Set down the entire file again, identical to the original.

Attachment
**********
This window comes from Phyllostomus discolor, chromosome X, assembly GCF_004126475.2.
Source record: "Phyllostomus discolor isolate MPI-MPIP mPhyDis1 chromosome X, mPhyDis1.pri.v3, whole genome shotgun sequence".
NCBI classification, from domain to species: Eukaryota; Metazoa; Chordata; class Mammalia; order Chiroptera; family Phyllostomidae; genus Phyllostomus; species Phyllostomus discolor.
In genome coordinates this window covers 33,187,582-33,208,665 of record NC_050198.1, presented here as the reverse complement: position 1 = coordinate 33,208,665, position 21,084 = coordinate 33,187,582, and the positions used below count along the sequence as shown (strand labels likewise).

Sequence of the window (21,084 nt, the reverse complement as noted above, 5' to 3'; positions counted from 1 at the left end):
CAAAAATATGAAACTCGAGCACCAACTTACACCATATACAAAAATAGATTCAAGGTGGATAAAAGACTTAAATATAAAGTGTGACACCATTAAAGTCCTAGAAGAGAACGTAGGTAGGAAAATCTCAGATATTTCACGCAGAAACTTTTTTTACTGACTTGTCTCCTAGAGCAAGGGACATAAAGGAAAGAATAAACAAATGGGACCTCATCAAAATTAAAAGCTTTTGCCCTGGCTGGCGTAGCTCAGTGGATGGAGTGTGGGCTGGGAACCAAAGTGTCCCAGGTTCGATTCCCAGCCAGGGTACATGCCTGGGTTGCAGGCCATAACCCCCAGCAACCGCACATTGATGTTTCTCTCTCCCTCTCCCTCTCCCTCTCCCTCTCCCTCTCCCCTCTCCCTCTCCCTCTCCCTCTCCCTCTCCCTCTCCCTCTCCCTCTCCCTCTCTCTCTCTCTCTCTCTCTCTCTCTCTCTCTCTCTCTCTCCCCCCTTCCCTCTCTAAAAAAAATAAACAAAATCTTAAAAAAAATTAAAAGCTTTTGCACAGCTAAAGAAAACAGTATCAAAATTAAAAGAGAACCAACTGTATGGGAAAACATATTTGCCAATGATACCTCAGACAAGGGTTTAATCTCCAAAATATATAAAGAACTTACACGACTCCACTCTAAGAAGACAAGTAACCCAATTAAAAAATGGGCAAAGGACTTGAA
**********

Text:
This window comes from Phyllostomus discolor, chromosome X, assembly GCF_004126475.2.
Source record: "Phyllostomus discolor isolate MPI-MPIP mPhyDis1 chromosome X, mPhyDis1.pri.v3, whole genome shotgun sequence".
NCBI classification, from domain to species: Eukaryota; Metazoa; Chordata; class Mammalia; order Chiroptera; family Phyllostomidae; genus Phyllostomus; species Phyllostomus discolor.
In genome coordinates this window covers 33,187,582-33,208,665 of record NC_050198.1, presented here as the reverse complement: position 1 = coordinate 33,208,665, position 21,084 = coordinate 33,187,582, and the positions used below count along the sequence as shown (strand labels likewise).

Sequence of the window (21,084 nt, the reverse complement as noted above, 5' to 3'; positions counted from 1 at the left end):
CAAAAATATGAAACTCGAGCACCAACTTACACCATATACAAAAATAGATTCAAGGTGGATAAAAGACTTAAATATAAAGTGTGACACCATTAAAGTCCTAGAAGAGAACGTAGGTAGGAAAATCTCAGATATTTCACGCAGAAACTTTTTTTACTGACTTGTCTCCTAGAGCAAGGGACATAAAGGAAAGAATAAACAAATGGGACCTCATCAAAATTAAAAGCTTTTGCCCTGGCTGGCGTAGCTCAGTGGATGGAGTGTGGGCTGGGAACCAAAGTGTCCCAGGTTCGATTCCCAGCCAGGGTACATGCCTGGGTTGCAGGCCATAACCCCCAGCAACCGCACATTGATGTTTCTCTCTCCCTCTCCCTCTCCCTCTCCCTCTCCCTCTCCCCTCTCCCTCTCCCTCTCCCTCTCCCTCTCCCTCTCCCTCTCCCTCTCCCTCTCTCTCTCTCTCTCTCTCTCTCTCTCTCTCTCTCTCTCTCCCCCCTTCCCTCTCTAAAAAAAATAAACAAAATCTTAAAAAAAATTAAAAGCTTTTGCACAGCTAAAGAAAACAGTATCAAAATTAAAAGAGAACCAACTGTATGGGAAAACATATTTGCCAATGATACCTCAGACAAGGGTTTAATCTCCAAAATATATAAAGAACTTACACGACTCCACTCTAAGAAGACAAGTAACCCAATTAAAAAATGGGCAAAGGACTTGAA